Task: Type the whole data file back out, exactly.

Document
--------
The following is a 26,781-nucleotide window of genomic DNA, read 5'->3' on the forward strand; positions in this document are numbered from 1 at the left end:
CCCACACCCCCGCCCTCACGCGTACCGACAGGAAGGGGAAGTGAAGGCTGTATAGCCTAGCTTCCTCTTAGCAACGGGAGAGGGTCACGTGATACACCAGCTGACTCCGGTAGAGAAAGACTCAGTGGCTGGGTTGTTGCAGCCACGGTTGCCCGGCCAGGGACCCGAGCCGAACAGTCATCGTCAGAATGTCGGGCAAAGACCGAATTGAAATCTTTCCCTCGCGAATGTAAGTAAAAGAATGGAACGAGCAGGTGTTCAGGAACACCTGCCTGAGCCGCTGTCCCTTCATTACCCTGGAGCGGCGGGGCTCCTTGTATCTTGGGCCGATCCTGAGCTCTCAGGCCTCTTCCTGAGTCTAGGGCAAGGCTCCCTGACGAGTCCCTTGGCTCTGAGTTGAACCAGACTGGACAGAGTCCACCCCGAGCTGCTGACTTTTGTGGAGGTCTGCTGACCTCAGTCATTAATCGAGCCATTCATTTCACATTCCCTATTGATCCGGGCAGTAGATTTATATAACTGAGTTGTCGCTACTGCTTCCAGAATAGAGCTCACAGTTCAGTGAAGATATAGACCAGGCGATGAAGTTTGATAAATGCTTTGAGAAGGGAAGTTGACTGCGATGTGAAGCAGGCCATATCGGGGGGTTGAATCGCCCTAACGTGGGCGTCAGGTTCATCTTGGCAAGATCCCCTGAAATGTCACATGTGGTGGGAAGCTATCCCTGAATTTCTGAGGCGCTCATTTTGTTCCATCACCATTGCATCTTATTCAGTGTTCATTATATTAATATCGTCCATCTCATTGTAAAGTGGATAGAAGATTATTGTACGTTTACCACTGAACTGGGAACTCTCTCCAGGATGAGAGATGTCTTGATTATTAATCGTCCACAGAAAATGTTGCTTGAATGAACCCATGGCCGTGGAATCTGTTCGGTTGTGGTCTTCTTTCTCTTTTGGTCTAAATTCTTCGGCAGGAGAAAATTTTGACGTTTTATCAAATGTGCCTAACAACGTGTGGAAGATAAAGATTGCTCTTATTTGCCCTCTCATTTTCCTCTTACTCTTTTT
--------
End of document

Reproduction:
The following is a 26,781-nucleotide window of genomic DNA, read 5'->3' on the forward strand; positions in this document are numbered from 1 at the left end:
CCCACACCCCCGCCCTCACGCGTACCGACAGGAAGGGGAAGTGAAGGCTGTATAGCCTAGCTTCCTCTTAGCAACGGGAGAGGGTCACGTGATACACCAGCTGACTCCGGTAGAGAAAGACTCAGTGGCTGGGTTGTTGCAGCCACGGTTGCCCGGCCAGGGACCCGAGCCGAACAGTCATCGTCAGAATGTCGGGCAAAGACCGAATTGAAATCTTTCCCTCGCGAATGTAAGTAAAAGAATGGAACGAGCAGGTGTTCAGGAACACCTGCCTGAGCCGCTGTCCCTTCATTACCCTGGAGCGGCGGGGCTCCTTGTATCTTGGGCCGATCCTGAGCTCTCAGGCCTCTTCCTGAGTCTAGGGCAAGGCTCCCTGACGAGTCCCTTGGCTCTGAGTTGAACCAGACTGGACAGAGTCCACCCCGAGCTGCTGACTTTTGTGGAGGTCTGCTGACCTCAGTCATTAATCGAGCCATTCATTTCACATTCCCTATTGATCCGGGCAGTAGATTTATATAACTGAGTTGTCGCTACTGCTTCCAGAATAGAGCTCACAGTTCAGTGAAGATATAGACCAGGCGATGAAGTTTGATAAATGCTTTGAGAAGGGAAGTTGACTGCGATGTGAAGCAGGCCATATCGGGGGGTTGAATCGCCCTAACGTGGGCGTCAGGTTCATCTTGGCAAGATCCCCTGAAATGTCACATGTGGTGGGAAGCTATCCCTGAATTTCTGAGGCGCTCATTTTGTTCCATCACCATTGCATCTTATTCAGTGTTCATTATATTAATATCGTCCATCTCATTGTAAAGTGGATAGAAGATTATTGTACGTTTACCACTGAACTGGGAACTCTCTCCAGGATGAGAGATGTCTTGATTATTAATCGTCCACAGAAAATGTTGCTTGAATGAACCCATGGCCGTGGAATCTGTTCGGTTGTGGTCTTCTTTCTCTTTTGGTCTAAATTCTTCGGCAGGAGAAAATTTTGACGTTTTATCAAATGTGCCTAACAACGTGTGGAAGATAAAGATTGCTCTTATTTGCCCTCTCATTTTCCTCTTACTCTTTTT